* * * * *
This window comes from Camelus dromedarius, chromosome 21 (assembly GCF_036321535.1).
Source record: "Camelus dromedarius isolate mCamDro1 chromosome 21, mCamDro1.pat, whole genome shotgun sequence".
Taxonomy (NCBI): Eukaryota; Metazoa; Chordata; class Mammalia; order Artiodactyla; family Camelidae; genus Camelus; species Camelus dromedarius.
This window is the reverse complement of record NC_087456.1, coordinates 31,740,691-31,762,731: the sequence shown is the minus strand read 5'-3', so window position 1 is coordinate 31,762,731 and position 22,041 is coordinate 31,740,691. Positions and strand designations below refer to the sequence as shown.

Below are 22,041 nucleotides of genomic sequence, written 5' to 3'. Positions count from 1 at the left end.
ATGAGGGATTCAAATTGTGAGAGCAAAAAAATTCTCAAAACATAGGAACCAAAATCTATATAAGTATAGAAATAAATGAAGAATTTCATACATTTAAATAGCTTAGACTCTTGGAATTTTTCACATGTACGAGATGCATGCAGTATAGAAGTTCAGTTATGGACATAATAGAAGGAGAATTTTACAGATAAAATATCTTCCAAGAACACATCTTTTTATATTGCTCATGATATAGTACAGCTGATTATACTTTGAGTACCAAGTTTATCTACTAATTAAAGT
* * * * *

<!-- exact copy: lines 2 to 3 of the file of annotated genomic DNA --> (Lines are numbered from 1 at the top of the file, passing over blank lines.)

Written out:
Source record: "Camelus dromedarius isolate mCamDro1 chromosome 21, mCamDro1.pat, whole genome shotgun sequence".
Taxonomy (NCBI): Eukaryota; Metazoa; Chordata; class Mammalia; order Artiodactyla; family Camelidae; genus Camelus; species Camelus dromedarius.